By: Sarwar Alam
London Mayor Sadiq Khan said he is looking forward to sharing the joy of Ramadan with non-Muslims now that the pandemic restrictions are over.
Khan will be taking part in a number of iftar gatherings with interfaith leaders and people from different religious backgrounds with the aim of ‘building togetherness’.
“One of the the things I missed during the pandemic is doing iftar together – that sense of togetherness when you break your fast together” he told Eastern Eye.
“We’re lucky since I’ve been Mayor we’ve managed to do many interfaith iftars, which I’ve missed. But this year we are going to some iconic iftars at some iconic venues.
“We are going to make history on Monday, working with the Naz Legacy Foundation, we are going to have iftar at the Tower of London with a number of leaders from other religions, including the chief rabbi (Ephraim Mirvis) from the Jewish faith, Cardinal Vincent Nichols from the Catholic community, Imam Mohammed Mahmud from the East London Mosque, and many, many others.
“That’s one of the great things about London, you get to open your fast with non-Muslims. And what’s changed from when I was growing up, is now many non-Muslims know about Ramadan, they know about fasting. That’s lovely.”
There are 3.4 million Muslims in the UK, with 1.26 million living in London. Muslims make up 5.9 per cent of the population of England.
During the month of Ramadan, Muslims embrace a number of rituals, which include fasting from the hours between sunrise to sunset, increasing in prayers at the mosque, read the Quran from start to finish and giving money to charity.
Khan, as a practising Muslim, believes that as a minority community, it is important to explain to the ‘majority community’ what Islam is about as way to ‘respect and embrace’ each other’s religions.
“One of the things about London is, we don’t simply tolerate different religions, we respect them, we celebrate them, we embrace them. And you know, I like learning about other religions and I like sharing about my religion,” he said.
“One of the things about our religion that we forget sometimes is, even during the time of the Prophet Muhammad (peace be upon him), we weren’t advised to stay separate, we were advised to mix and mingle. There’s of course the famous ayat from the Quran, which translates to ‘I’ve created different nations and tribes, so you may get to know one another’. And Ramadan is a good opportunity to get to know different communities. It’s one of the lovely things about London.”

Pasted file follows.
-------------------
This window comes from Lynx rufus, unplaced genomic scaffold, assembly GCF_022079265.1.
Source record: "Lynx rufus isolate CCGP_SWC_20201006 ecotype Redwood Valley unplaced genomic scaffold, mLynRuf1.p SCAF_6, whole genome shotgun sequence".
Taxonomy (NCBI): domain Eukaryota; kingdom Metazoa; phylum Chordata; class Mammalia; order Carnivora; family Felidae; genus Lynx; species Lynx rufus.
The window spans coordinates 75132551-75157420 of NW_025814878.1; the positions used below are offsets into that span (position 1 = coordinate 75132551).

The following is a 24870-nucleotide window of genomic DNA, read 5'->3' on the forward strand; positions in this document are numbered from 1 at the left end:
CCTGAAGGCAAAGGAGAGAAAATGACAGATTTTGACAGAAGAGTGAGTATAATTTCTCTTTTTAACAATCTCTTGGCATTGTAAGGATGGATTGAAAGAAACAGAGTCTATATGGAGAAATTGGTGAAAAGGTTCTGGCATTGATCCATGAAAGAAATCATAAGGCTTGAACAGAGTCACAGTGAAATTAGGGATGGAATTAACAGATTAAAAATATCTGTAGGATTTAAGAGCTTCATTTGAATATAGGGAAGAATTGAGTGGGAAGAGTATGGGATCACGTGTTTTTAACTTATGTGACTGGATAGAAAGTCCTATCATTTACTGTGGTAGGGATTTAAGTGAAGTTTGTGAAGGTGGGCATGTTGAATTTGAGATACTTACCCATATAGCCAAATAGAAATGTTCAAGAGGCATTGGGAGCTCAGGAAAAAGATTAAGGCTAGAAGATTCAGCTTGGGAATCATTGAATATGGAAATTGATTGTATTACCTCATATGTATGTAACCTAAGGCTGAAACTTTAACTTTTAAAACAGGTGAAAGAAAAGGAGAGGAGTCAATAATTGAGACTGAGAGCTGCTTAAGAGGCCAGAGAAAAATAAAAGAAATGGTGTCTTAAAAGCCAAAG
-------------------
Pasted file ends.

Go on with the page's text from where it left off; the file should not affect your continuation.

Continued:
The Mayor spoke of how he has first-hand witness the togetherness his non-Muslim colleagues show towards those that are fasting.
“The great thing about your work colleagues, your friends, your neighbours, who are non-Muslims, is they take an interest and they make adjustments because they realise you’re fasting obviously so can’t do the lunch meetings so they make accommodations. I realised that one of the joys of London is our diversity. The fact that you can be whatever religion you want to be, whatever background, and you’re still accepted.”
One of the key lessons of Ramadan is to get an idea of what it feels like for those living in poverty, without food, around the world. And Khan hopes that this Ramadan people are able to feel a sense of what those in war-torn countries are going though and give them their support.
“It’s a reminder that actually although you spent all day fasting to have a sense of what it’s like to be poor and have no food. We’re lucky we get to have a feast when it comes to open up fast but many people across the globe, think about the tragedies taking place in Yemen, Syria, Ukraine, Afghanistan, they won’t get a feast like we do. And I try to remind my daughters of this during our iftars.”